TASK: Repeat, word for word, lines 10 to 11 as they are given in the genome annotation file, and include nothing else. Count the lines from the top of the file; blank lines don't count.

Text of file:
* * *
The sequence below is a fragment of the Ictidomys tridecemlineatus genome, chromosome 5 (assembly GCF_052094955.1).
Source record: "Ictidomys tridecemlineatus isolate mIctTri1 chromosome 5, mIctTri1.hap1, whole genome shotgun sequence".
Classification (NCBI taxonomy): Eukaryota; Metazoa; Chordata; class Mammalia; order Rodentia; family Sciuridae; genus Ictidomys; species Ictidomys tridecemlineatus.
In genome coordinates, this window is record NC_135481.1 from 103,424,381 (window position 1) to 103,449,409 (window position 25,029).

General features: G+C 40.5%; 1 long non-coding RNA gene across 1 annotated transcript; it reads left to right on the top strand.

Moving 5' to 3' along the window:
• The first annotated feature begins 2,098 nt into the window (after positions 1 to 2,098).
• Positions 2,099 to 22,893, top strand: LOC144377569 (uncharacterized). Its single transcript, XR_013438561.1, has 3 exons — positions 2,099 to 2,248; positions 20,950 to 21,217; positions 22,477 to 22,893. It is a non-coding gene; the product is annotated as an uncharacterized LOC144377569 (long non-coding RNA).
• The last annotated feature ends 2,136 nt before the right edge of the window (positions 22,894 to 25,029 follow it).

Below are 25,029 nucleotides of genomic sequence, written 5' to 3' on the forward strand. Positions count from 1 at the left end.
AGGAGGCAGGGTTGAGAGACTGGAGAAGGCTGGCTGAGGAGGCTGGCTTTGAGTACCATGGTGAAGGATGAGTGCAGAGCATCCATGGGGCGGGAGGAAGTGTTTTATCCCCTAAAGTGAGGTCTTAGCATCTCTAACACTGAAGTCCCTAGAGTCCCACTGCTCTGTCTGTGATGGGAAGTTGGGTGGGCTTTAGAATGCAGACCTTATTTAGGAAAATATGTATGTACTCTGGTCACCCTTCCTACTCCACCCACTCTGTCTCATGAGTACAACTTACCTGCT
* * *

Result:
Below are 25,029 nucleotides of genomic sequence, written 5' to 3' on the forward strand. Positions count from 1 at the left end.
AGGAGGCAGGGTTGAGAGACTGGAGAAGGCTGGCTGAGGAGGCTGGCTTTGAGTACCATGGTGAAGGATGAGTGCAGAGCATCCATGGGGCGGGAGGAAGTGTTTTATCCCCTAAAGTGAGGTCTTAGCATCTCTAACACTGAAGTCCCTAGAGTCCCACTGCTCTGTCTGTGATGGGAAGTTGGGTGGGCTTTAGAATGCAGACCTTATTTAGGAAAATATGTATGTACTCTGGTCACCCTTCCTACTCCACCCACTCTGTCTCATGAGTACAACTTACCTGCT